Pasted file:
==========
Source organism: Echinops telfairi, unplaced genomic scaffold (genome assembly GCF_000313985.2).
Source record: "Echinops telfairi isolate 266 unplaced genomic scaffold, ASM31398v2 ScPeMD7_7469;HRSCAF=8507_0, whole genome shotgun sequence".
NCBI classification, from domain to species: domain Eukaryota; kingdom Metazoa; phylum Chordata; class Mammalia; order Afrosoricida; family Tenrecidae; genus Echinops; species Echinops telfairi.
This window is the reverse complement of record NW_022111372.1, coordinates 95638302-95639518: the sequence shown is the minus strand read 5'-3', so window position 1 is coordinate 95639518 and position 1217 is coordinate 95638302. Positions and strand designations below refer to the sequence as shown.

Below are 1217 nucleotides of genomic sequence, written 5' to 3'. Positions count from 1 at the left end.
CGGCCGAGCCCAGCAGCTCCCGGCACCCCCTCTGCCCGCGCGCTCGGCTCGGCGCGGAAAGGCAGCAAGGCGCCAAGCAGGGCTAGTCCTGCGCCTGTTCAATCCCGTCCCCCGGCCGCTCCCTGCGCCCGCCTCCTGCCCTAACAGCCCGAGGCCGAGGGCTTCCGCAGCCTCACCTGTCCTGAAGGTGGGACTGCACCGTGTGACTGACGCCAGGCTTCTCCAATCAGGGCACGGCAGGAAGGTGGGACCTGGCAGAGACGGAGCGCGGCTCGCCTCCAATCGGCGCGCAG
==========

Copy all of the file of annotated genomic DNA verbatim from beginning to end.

Source organism: Echinops telfairi, unplaced genomic scaffold (genome assembly GCF_000313985.2).
Source record: "Echinops telfairi isolate 266 unplaced genomic scaffold, ASM31398v2 ScPeMD7_7469;HRSCAF=8507_0, whole genome shotgun sequence".
NCBI classification, from domain to species: domain Eukaryota; kingdom Metazoa; phylum Chordata; class Mammalia; order Afrosoricida; family Tenrecidae; genus Echinops; species Echinops telfairi.
This window is the reverse complement of record NW_022111372.1, coordinates 95638302-95639518: the sequence shown is the minus strand read 5'-3', so window position 1 is coordinate 95639518 and position 1217 is coordinate 95638302. Positions and strand designations below refer to the sequence as shown.

Below are 1217 nucleotides of genomic sequence, written 5' to 3'. Positions count from 1 at the left end.
CGGCCGAGCCCAGCAGCTCCCGGCACCCCCTCTGCCCGCGCGCTCGGCTCGGCGCGGAAAGGCAGCAAGGCGCCAAGCAGGGCTAGTCCTGCGCCTGTTCAATCCCGTCCCCCGGCCGCTCCCTGCGCCCGCCTCCTGCCCTAACAGCCCGAGGCCGAGGGCTTCCGCAGCCTCACCTGTCCTGAAGGTGGGACTGCACCGTGTGACTGACGCCAGGCTTCTCCAATCAGGGCACGGCAGGAAGGTGGGACCTGGCAGAGACGGAGCGCGGCTCGCCTCCAATCGGCGCGCAG